Early in the year I posted A Few Words from a “No Man’s Sky” Time Traveler, detailing my decision to put my 1,600-hour No Man’s Sky journey on hold and jump back-in-time to late 2016 and the Foundation (v1.1) release of the game. (My help page provides assistance to those wanting to do the same.) In that post I explained my motivations for so doing and I won’t restate them here other than to say, in brief, I missed the wilder nature of the early games’ (pre-NEXT) worlds and that greater sense of the unexpected, waiting around every corner. That was over half a year ago and it seems a good time for an update.
As I wrote the aforementioned blog post, I was 25-hours in on a new Normal-mode game started in the Foundation release (version 1.13 specifically), having archived my mainline progress to resume later. I ended up playing in Foundation for 10 straight weeks before archiving that save and going back to the then-current release (Visions v1.77) in order to get back into the active swing of things in preparation for the impending release of No Man’s Sky Beyond.
Beyond promised to bring VR gameplay, far deeper multiplayer, and a large bag of various quality-of-life improvements to enhance the overall experience. Shortly before it was released, I purchased an Oculus Rift S VR setup in order to immerse myself as fully as possible in the game. No Man’s Sky Beyond (v2.0) arrived on August 14 and it did, indeed, deliver on its promises. No Man’s Sky in VR is pretty amazing; I’ve spent hours in the game just slowly wandering about, examining prairie flowers blooming inches from my eyes, marveling at clusters of desert cacti towering above me, and running my fingers through blades of grass carpeting valleys that stretch off into the distance. And, what’s more, I’m liking the deeper online play mechanics introduced through the Nexus in the updated Space Anomaly (a sort of hub where players can easily find each other, explore together, visit each others’ bases). I didn’t expect to find particular fondness with expanded online play, but it feels like a nice addition.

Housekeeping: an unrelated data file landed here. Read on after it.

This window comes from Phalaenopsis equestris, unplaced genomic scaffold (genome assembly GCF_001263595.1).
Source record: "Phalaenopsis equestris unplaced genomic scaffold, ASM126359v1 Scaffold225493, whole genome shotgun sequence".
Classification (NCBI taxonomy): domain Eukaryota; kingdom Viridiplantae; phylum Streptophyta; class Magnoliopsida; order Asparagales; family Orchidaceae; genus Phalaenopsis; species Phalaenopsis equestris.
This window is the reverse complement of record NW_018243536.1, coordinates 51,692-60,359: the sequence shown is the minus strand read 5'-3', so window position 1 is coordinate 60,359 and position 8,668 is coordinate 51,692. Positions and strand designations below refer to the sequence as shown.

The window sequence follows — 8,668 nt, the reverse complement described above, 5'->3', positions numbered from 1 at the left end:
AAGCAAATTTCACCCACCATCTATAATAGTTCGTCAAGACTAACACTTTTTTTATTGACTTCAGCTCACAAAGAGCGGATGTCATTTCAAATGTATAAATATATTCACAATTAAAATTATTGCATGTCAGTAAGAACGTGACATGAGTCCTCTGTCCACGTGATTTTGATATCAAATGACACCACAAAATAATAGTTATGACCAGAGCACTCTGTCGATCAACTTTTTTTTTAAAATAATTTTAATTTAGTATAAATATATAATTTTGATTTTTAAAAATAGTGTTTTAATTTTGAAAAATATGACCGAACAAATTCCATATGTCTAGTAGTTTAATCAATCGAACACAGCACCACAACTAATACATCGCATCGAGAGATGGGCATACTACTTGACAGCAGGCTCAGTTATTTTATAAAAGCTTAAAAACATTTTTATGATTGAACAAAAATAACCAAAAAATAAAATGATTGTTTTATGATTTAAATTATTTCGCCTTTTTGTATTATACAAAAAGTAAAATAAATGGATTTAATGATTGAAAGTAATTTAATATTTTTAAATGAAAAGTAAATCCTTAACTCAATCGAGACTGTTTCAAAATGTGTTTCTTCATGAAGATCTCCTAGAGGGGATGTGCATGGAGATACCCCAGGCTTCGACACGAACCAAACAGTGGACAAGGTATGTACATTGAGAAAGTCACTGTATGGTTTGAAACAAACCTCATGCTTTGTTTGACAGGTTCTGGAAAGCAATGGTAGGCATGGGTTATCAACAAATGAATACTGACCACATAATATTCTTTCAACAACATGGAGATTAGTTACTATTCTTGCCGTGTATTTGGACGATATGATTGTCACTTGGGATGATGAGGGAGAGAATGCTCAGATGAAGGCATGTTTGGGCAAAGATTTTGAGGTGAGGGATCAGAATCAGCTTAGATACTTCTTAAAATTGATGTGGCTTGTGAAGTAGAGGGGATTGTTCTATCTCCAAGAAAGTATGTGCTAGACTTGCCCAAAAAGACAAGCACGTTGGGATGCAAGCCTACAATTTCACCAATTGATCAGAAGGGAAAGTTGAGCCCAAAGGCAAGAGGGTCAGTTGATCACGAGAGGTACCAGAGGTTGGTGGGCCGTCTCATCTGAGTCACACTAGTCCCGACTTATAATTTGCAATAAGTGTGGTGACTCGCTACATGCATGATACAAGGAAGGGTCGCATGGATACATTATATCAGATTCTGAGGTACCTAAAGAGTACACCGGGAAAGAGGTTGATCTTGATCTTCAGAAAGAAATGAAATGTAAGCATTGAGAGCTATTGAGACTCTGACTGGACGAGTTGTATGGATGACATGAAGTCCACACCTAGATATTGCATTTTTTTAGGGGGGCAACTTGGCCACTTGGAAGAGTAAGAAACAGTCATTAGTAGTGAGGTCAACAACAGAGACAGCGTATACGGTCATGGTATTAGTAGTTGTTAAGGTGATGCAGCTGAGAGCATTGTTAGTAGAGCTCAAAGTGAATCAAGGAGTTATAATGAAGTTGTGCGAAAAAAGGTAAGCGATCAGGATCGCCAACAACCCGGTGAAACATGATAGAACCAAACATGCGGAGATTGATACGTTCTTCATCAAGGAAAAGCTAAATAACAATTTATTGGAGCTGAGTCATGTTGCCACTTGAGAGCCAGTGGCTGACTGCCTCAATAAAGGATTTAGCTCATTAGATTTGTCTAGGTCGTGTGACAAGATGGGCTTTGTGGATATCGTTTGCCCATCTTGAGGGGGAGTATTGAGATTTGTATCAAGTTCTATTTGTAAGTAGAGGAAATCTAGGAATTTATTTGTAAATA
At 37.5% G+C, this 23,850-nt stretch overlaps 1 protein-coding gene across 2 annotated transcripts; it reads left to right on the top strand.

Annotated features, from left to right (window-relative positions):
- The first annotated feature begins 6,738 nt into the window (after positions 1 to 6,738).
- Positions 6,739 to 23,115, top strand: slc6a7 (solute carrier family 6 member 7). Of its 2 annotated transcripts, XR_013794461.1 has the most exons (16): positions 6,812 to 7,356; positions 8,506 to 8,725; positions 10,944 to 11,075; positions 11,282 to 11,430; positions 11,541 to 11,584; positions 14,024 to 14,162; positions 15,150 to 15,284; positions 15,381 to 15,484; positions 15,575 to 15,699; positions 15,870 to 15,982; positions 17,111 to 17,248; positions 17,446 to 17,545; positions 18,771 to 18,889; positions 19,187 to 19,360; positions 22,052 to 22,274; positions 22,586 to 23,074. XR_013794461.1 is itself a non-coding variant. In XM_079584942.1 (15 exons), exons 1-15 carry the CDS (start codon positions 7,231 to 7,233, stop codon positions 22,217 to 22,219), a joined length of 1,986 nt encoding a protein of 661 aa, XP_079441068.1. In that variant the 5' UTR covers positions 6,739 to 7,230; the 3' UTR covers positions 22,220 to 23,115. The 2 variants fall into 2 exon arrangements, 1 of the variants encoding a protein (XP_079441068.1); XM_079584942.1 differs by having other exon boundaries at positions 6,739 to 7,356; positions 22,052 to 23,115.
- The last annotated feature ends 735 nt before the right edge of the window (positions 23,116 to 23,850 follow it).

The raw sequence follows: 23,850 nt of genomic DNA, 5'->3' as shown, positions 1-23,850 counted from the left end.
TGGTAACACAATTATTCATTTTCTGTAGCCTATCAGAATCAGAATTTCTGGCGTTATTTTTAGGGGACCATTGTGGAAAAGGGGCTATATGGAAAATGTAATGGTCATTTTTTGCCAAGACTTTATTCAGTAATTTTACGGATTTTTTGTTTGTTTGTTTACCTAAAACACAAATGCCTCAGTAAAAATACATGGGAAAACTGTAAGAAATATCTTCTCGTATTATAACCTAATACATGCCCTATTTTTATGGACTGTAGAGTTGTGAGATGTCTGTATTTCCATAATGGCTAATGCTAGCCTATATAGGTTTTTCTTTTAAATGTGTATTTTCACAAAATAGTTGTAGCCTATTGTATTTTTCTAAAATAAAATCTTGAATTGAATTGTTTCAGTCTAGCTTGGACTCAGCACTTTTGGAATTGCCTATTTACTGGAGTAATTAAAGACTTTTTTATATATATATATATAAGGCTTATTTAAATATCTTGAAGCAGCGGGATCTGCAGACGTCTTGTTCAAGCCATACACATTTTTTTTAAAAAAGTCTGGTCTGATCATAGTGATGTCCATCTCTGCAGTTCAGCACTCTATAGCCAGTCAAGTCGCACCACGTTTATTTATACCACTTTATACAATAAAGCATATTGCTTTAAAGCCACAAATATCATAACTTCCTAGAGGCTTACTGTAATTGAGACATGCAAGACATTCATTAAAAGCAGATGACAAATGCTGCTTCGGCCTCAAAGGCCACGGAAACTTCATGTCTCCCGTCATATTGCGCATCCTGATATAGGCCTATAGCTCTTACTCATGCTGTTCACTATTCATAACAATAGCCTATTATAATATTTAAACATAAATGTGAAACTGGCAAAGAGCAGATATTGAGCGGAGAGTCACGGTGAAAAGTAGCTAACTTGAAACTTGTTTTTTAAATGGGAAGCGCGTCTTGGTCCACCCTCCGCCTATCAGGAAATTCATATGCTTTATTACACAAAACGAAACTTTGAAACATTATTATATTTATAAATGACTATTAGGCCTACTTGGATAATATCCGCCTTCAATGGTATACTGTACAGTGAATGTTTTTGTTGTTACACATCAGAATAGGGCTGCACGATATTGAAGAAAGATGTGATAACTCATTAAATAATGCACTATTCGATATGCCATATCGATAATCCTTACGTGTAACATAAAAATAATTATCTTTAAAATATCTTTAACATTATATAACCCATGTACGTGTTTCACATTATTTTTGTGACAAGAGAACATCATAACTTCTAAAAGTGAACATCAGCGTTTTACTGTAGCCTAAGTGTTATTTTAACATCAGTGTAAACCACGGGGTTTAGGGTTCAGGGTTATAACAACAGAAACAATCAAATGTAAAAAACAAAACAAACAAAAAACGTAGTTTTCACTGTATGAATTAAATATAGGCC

Despite this, my desire to get back into the Foundation universe was growing — but I didn’t want to lock myself out of playing in Beyond whenever I felt like it, either. Here I should mention that it is not possible to have two different versions of a Steam-purchased game installed at the same time on the same system — or, more accurately, under the same Windows installation. Looking at the situation, I decided to add another drive to my gaming PC (I was in need of more storage space anyway) and create a second, booting Windows 10 Pro installation (no additional license required) upon which to install Steam and No Man’s Sky Foundation…and little else.
And this is what I did. The new SSD serves as an additional Steam app install volume when in the main boot partition (where it’s seen as drive F:), and when it is used as the boot drive, I can launch the new Steam instance and play the one and only game installed, sitting in its own Steam directory: No Man’s Sky Foundation. The whole arrangement works quite well.